Church and State in the Modern Age: A Documentary History

By J. F. MacLear | Go to book overview

Lutheranism as the national church rather than as a mere state Establishment. The promises of a new church constitution and an act for dissenters were not fulfilled, but in practice religious liberty was respected. 3. The Evangelical Lutheran Church is the National Church, and as such to be supported by the state.

* * *

6. The king must belong to the Evangelical Lutheran Church.

* * *

80. The state [constitution] of the National Church is to be regulated by law.

81. The citizens possess the right of forming communions to worship God in whatsoever way their convictions guide them, provided that nothing is taught or done contrary to morality or the public peace.

82. No person is bound to contribute personally to any other religious worship than his own. Everybody, however, who does not prove to be a member of one of the established creeds in the country, must pay to the school fund the tax established by law for the benefit of the National Church.

83. The relations of those religious denominations that differ from the National Church are to be regulated by law.

84. No one on account of his religious beliefs may be debarred access to the entire enjoyment of civil and political rights nor . . . escape the performance of any general obligation of a citizen.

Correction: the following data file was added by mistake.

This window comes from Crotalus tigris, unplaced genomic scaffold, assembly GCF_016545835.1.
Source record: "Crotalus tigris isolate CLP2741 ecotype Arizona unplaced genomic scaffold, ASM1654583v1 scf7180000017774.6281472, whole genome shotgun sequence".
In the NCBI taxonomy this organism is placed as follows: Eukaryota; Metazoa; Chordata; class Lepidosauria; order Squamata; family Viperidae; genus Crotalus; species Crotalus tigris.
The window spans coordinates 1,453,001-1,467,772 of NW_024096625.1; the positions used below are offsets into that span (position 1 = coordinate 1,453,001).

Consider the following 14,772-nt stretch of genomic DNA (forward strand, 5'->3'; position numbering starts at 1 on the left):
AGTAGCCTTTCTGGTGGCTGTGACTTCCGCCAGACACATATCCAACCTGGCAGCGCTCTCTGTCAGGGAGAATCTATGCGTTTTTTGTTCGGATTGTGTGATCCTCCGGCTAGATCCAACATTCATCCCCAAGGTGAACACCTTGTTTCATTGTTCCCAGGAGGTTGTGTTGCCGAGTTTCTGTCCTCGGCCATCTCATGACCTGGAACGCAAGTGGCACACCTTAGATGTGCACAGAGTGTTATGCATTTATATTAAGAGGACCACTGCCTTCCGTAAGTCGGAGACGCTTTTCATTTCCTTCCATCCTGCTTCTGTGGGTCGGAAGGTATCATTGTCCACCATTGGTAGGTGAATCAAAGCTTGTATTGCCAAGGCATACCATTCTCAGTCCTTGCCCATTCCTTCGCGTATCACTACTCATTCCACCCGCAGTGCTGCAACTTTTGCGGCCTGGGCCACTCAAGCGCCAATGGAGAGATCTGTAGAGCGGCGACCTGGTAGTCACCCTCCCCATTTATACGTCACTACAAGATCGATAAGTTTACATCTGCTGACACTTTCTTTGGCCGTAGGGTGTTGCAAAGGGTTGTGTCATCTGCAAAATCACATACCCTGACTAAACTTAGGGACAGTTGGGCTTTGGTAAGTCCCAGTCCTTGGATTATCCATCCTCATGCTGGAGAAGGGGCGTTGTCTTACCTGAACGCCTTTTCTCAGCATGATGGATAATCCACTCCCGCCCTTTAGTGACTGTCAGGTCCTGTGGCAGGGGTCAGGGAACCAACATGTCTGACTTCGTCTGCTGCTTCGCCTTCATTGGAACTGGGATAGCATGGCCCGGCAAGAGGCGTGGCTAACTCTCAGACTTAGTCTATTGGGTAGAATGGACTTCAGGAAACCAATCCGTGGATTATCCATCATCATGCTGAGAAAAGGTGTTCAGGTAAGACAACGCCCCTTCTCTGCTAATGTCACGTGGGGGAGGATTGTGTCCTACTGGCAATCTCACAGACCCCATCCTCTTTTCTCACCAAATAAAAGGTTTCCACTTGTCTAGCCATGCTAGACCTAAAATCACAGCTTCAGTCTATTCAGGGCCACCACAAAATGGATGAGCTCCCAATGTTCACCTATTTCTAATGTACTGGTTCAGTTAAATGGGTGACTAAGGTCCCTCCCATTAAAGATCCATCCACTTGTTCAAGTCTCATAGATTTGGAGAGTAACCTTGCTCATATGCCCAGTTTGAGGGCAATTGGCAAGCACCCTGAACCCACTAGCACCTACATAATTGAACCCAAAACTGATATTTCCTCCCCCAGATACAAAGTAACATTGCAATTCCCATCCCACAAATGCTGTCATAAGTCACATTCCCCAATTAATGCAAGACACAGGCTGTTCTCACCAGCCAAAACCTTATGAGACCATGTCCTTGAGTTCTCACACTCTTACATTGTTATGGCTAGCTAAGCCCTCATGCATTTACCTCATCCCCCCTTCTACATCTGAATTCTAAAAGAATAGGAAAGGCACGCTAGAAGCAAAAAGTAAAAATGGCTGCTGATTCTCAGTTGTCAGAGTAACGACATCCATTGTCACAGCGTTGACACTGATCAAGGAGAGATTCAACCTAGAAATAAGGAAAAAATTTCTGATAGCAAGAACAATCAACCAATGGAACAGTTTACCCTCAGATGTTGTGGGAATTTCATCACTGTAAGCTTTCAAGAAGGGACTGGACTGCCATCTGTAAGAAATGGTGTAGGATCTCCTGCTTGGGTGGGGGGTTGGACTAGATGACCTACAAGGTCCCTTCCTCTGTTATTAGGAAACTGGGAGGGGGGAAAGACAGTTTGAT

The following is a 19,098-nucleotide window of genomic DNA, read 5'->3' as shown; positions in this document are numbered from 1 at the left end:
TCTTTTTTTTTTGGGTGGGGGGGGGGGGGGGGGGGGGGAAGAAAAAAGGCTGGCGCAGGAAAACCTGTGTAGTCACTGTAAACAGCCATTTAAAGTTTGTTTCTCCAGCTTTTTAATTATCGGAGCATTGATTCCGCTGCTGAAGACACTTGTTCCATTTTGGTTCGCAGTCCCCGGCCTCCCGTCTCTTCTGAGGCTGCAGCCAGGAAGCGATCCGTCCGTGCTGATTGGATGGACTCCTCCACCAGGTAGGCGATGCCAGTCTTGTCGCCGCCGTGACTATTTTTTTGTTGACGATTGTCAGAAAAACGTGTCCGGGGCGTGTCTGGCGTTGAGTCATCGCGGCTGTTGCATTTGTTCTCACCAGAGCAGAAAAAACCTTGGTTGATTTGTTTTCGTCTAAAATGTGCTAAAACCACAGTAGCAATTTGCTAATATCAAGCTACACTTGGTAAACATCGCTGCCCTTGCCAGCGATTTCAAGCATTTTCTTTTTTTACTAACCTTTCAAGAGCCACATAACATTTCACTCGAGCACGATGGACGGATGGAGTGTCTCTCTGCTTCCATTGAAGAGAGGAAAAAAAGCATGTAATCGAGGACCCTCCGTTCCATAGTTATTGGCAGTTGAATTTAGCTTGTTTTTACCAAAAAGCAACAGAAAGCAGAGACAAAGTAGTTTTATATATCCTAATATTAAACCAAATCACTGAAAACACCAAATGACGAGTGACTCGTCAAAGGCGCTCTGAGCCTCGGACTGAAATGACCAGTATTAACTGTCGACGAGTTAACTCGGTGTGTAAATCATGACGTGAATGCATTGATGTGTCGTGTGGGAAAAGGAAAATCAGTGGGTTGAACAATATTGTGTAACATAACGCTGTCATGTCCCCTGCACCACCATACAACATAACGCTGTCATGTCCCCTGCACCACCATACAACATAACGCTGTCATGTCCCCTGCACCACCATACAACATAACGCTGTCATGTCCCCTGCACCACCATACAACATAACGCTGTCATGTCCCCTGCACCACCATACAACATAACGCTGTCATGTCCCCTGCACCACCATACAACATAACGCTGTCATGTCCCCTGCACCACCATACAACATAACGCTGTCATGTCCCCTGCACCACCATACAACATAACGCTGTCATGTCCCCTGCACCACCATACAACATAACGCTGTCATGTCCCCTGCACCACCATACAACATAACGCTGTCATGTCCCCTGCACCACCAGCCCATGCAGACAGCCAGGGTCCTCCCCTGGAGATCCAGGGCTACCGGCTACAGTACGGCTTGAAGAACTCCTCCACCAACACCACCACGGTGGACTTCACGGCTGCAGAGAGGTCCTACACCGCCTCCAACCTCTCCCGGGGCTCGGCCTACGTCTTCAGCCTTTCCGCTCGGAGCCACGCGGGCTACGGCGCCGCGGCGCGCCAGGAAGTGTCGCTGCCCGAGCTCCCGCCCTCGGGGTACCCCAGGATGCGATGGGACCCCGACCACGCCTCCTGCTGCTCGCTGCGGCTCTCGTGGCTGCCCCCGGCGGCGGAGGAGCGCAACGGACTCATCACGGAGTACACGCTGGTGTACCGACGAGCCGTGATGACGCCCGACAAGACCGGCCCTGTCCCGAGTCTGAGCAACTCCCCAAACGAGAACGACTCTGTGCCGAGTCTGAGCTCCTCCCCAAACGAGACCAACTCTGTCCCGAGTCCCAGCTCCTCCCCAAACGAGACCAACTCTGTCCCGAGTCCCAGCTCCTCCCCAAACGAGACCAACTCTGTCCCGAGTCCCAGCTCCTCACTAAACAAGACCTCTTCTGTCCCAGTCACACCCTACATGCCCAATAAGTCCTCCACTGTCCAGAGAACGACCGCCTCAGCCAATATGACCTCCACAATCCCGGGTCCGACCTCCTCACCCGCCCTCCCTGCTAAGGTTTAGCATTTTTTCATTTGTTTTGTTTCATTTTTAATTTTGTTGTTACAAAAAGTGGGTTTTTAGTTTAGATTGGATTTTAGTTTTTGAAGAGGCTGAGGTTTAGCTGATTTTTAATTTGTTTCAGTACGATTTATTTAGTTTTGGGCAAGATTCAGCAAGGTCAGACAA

Source: The Constitution or Fundamental Law for the Kingdom of Denmark as Passed by the United Diet on the 25th Day of May 1849 Approved and Sanctioned by His Majesty Frederic the Seventh June 5th 1849 (St. Croix, Christiansted, n.d.), pp. 2, 14-15.


SUGGESTIONS FOR BACKGROUND AND REFERENCE

Cambridge Modern History ( New York, 1903- 1912), XI, 691-696.

J. Danstrup, A History of Denmark ( Copenhagen, 1948), pp. 94-124.

C. Goos and H. Hansen, Das Staatsrecht des Königreichs Dänemark ( Tübingen, Germany, 1913), pp. 38-41.

H. Koch and B. Kornerup, Den Danske Kirkes Historie ( Copenhagen, 1950- 1958), VI, 351-361; VII, 1-33.

K. S. Latourette, Christianity in a Revolutionary Age ( New York, 1958- 1962), II, 149-150.

A. Nyholm, Religion og Politik en Monrad Studie ( Copenhagen, 1947).

-239-

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